The Triton brand has ditched the debt in favour of dividends.
I reckon most have heard of Triton showers; in the UK, it's a strong brand. So when its parent company, Norcros (LSE: NXR), showed up on my favourite share screen, I was keen to find out more about it.
The idea behind the screen is that robust dividend cover could indicate growth potential, so it looks for a decent, well-covered dividend yield and modest debt.
According to covering-analysts' forecasts, at today's roughly 10p share price (market cap: £59m), the FTSE Small Cap company is on a forward yield of 4.2%, four times covered by earnings, for the period that finished at the end of March. The latest balance sheet shows net gearing of about 25%.
At current levels, you can pick the shares up for forward earnings multiples of 5.6 for 2012 and 5.3 for 2013, for expected growth of 12% and 6% respectively.
Those metrics look tempting right now, but it hasn't always been that way.
Turbulence since flotation
As well as showers, Norcros manufactures and distributes tiles and adhesives, with around 58% of revenue from the UK, 37% from South Africa and 5% from the rest of the world.
It's a business that is sensitive to consumer sentiment, and recent weakness in demand for its goods has seen the share price retreat some 40% since last year's highs, which could be presenting optimistic investors with a buying opportunity.
Indeed, in common with many others in recent years, the company has been investing to streamline its operations with a strong focus on cash flow. When it listed on the London Stock Exchange in July 2007, the company raised a net £72m from institutional investors, mainly using the cash to pay down debt.
The timing couldn't have been more disastrous for early investors as, almost immediately, the credit crunch and recession took its toll on the business. There was a further capital raising in December 2009, which saw a net £28m, or so, raised, disappear down the drain of debt reduction, and left existing shareholders owning around 25% of what they owned before.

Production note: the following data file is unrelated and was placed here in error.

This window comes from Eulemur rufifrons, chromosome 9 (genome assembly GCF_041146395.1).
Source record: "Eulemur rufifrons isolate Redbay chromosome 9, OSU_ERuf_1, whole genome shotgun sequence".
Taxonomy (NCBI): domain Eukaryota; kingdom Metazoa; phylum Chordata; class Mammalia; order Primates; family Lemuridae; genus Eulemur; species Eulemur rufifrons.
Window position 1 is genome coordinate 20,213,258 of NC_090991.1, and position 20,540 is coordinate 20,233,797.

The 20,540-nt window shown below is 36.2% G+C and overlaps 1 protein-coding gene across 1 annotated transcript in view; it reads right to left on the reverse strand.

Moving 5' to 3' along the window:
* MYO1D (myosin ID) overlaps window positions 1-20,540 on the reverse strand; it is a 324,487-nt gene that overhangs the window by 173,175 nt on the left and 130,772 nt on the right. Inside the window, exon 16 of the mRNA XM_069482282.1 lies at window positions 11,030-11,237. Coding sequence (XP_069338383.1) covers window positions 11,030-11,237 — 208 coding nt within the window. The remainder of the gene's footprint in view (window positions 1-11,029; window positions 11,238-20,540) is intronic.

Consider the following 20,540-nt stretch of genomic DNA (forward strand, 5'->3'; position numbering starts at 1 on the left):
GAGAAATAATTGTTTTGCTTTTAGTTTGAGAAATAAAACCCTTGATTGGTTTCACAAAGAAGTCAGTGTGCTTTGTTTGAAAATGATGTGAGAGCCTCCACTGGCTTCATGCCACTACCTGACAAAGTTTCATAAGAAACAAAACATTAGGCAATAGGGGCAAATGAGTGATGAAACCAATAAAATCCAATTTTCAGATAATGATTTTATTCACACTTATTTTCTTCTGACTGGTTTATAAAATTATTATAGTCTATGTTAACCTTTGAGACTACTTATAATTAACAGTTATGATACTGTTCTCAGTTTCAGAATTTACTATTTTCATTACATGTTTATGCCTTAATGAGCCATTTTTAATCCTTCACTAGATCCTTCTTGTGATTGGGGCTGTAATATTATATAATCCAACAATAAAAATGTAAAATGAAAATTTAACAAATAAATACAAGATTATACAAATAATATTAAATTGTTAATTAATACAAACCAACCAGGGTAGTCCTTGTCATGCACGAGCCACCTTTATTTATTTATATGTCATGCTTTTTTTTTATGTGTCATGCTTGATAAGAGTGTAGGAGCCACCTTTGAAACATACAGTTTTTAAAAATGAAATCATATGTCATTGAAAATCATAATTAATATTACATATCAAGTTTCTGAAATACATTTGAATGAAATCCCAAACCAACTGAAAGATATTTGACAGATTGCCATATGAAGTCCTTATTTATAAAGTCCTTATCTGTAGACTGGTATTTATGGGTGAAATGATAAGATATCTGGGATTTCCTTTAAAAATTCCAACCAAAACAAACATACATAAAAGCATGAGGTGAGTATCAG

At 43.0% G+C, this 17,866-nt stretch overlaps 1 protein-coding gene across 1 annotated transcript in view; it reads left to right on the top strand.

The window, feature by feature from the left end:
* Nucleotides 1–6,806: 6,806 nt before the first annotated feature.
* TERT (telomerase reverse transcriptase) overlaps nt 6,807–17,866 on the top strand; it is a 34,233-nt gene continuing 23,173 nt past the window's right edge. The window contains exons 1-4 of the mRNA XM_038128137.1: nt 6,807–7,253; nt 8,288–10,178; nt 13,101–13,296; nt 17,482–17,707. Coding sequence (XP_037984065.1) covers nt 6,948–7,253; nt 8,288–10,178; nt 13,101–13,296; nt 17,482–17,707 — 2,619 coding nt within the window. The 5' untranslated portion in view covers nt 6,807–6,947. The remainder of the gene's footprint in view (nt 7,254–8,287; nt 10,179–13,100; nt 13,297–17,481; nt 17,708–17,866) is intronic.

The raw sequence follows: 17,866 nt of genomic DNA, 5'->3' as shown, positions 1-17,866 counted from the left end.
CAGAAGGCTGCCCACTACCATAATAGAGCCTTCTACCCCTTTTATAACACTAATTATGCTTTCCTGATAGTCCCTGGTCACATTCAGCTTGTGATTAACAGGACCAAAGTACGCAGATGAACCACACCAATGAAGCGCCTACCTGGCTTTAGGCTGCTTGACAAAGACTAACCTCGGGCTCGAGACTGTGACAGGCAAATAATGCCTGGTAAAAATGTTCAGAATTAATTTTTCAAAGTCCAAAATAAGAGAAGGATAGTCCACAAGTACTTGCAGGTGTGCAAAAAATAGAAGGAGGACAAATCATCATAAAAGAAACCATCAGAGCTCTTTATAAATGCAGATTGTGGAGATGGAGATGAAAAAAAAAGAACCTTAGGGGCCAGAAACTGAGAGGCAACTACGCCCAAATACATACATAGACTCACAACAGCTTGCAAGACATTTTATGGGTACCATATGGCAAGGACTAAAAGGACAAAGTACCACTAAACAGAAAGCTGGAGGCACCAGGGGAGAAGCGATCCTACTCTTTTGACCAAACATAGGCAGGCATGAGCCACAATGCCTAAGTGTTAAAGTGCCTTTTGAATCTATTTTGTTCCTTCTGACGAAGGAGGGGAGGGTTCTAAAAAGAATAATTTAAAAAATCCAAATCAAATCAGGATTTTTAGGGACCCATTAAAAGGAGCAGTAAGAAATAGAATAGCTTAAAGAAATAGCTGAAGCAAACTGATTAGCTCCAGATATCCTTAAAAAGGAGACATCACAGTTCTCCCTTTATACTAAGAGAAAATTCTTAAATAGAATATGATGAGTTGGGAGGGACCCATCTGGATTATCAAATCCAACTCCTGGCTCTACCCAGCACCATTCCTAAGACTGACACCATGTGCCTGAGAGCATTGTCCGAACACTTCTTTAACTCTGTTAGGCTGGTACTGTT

Since then, the business has been trading quite well as the figures show:
|Net profit (£m)||4.9||9.5||(6.3)||(10)||6.7|
|Net cash from operations (£m)||6.2||9.2||3.8||7.6||9.2|
|Diluted earnings per share||9.1p||7.4p||(4.5p)||(3.4p)||1.2p)|
The dip in cash flow and profits that prompted the second call for investor cash can be seen in the 2009-10 figures. The diluted share base shows in the reduced earnings and dividend per share figures after 2009.
I do find the post-2009 revenue and cash flow progress to be encouraging. Indeed, free cash flow covered the 2011 dividend payout around 12 times.
It's interesting to see the balance sheet progress, too:
|Net assets (£m)||(16)||59||50||71||79|
We can see the effect of converting debt to shareholder equity in the rising net asset figures, and in the falling borrowings figures. Again, it's encouraging to see that debt reduction and cash accumulation has continued beyond the last fund raising event in 2009, suggesting benefit from operational cash flow.
The reinstatement of the dividend, and the directors' commitment to growing it, seems to suggest their confidence going forward.
Most recent company guidance came with a management statement on 16 February where the directors' acknowledged that consumer confidence had become weaker, but thought that Norcros would continue to gain market share and make solid progress.
As it is relieved of the burden of most of its previous debt, and occupies a leading market position, I think the company looks interesting as a cyclical investment that could grow as consumer sentiment improves going forward.
I'm putting this one on my watch list and will be looking out for the full-year results, due in June, to see if progress has continued.
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